What should an entry look like?: Please feel free to write in the first person. Possible approaches include: looking at a passage or episode that puzzles, moves, or upsets you; considering the significance or motivations of a character; comparing this week’s reading with last week’s; arguing with Professor Cantor, with me, or a fellow student about an idea. I also encourage you to connect the course to your other classes, books, movies, TV, current events, and your own life experience. Just remember to anchor the entry in the week’s reading. (Sample journal entries from last semester are overleaf.)

Grading: The journals will contribute to your participation grade. At three points during the semester, I will collect your journals and read a few entries chosen at random (or by you). In evaluating your journals, I’ll be looking for these things:

1. Regularity of Entries: Are there three or more entries a week?

2. Length of Entries: Are the entries a full page or longer?

3. Appropriateness of Entries: Are the entries relevant to the course?

4. Engagedness, Vitality of Entries: Do the entries make serious efforts to come to terms with an idea?

After I have read through your entries, I will write a brief paragraph in response to your writing and thinking.

Sharing your journals: Because we can learn a lot from each other, from time to time I will ask you to share sections of your journals with other members of the class.

Sample Entries from Last Fall

 

“The Sadness of Don Quixote” 12/2/03

            Don Quixote is indeed a very comic novel. But underneath its humor the river runs fast and dark. In all that is funny about Don Quixote, there is also something very tragic about him, as Cantor hints at in lecture by calling the story rather melancholy. When I previously read the entire book, I walked away with a feeling of great sadness concerning the knight of the Rueful Countenance. Dostoyevsky, in patterning The Idiot after Don Quixote’s character, calls the novel “the saddest book of them all” for its sense of disillusionment. By the end, Quixote has lost his imagination and, with it, all his desire to be a hero, to do good for the world. Carlos Fuentes made such an argument in a lecture on Don Quixote. . . . Quixote, though an older man, suffers the . . . loss of innocence. In attempting to be a modern day hero, he comes to understand the difficulties of being one. It seems that, with modern sophistication, no one looks for heroes any longer. They are a thing of the past and Quixote is, as Cantor says, a “walking anachronism.” We are meant to laugh at Quixote but also to sorrow for him. There is something noble in the man, something that seems to be forever lost when he discovers that all the books of chivalry are bunk.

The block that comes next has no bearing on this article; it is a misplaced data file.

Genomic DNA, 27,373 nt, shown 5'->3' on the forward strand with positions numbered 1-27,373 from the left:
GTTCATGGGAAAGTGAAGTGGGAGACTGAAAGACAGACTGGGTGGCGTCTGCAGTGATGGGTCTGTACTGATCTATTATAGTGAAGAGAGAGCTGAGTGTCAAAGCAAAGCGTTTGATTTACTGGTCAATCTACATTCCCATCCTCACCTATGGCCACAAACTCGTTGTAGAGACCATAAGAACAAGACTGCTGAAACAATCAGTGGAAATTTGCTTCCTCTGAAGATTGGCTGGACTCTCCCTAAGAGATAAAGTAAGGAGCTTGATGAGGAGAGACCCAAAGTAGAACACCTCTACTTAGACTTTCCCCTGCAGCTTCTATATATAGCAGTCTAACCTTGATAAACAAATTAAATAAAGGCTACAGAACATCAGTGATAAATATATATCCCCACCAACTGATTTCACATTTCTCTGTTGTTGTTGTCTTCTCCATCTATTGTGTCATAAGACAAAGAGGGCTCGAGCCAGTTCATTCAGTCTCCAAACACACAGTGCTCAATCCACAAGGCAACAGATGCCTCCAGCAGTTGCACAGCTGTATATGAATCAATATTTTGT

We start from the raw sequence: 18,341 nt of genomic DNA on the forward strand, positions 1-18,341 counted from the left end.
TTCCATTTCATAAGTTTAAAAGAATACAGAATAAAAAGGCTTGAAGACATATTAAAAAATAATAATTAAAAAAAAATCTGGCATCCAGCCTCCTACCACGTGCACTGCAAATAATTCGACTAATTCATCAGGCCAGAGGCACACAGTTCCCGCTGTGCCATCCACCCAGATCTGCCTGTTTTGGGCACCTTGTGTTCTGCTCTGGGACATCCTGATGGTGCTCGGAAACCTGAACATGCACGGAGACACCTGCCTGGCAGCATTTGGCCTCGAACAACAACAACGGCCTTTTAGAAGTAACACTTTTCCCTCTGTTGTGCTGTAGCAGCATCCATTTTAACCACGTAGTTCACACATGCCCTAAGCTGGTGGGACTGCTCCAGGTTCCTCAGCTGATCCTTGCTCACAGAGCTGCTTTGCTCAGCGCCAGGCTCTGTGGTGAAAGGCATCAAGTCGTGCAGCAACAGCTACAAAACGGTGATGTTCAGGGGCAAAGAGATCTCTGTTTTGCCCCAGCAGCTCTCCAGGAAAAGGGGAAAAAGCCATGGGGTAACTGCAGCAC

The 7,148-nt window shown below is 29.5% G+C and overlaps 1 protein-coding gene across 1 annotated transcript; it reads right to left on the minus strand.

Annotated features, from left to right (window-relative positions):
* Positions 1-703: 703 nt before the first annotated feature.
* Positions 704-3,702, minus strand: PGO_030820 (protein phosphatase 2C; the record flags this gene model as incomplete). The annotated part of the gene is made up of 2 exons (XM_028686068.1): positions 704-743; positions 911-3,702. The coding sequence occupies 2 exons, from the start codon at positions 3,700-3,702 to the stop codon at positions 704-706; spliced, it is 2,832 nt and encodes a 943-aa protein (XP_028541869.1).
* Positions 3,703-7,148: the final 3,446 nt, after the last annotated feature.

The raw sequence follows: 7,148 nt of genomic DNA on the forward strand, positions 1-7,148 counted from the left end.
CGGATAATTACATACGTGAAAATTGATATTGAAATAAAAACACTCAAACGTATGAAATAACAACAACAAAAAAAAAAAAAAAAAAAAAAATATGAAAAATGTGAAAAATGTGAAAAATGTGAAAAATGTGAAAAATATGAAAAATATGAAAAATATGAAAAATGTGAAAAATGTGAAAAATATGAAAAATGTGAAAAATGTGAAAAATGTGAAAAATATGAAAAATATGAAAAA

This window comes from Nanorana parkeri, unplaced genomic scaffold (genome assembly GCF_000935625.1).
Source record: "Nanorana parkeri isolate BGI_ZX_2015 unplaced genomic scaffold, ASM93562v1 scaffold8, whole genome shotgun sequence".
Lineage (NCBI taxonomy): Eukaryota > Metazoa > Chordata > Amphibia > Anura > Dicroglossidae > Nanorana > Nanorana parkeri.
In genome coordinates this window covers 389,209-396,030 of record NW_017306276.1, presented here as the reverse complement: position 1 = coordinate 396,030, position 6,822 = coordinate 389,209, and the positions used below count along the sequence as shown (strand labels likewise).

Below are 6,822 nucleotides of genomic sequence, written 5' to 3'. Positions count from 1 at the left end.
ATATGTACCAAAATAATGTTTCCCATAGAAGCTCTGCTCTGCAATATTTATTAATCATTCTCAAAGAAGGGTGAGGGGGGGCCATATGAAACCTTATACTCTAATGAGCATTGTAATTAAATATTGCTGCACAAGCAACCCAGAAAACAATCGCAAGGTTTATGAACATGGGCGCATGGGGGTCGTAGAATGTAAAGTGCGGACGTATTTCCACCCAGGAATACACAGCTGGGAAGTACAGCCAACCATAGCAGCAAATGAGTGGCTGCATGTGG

“Reality Shaped By Language [in Don Quixote]” 12/3/03

At the end of Senior year of high school, I had to write an in depth paper of a work, and I chose Faulkner’s Sound and the Fury. I have no idea what connections can be drawn between that work and Cervantes’ Don Quixote, but during my research back then I came across a critical essay that commented on the power of language, and characters’ usage of it to try to shape their otherwise uncontrollable world. This has stuck with me, and I wish I could attribute a source to it. Regardless, I see the same thing happening in Don Quixote.

            Not only do we see the power of literature on the mind and values of the susceptible (a notion present in Madame Bovary as well, though it hasn’t been noted), but Don Quixote is continuously described in his adventures as “saying” something is something it isn’t. His noxious brew is called balsam (or is that the word? I can’t recall), and so it is automatically assumed to have certain characteristics. The windmills are called giants, and Quixote treats them as such (much the same with the sheep). And it’s worth noting that before doing anything, Quixote declares his intent and names those he addresses, before charging into battle. And of course, the importance of names can’t be stressed enough, as Quixote renames his horse, “his” Lady, and himself before he can set out on his questing. That Sancho Panza is not renamed is very interesting, though Quixote does refer to him as page and servant, cementing and asserting his role and expected actions.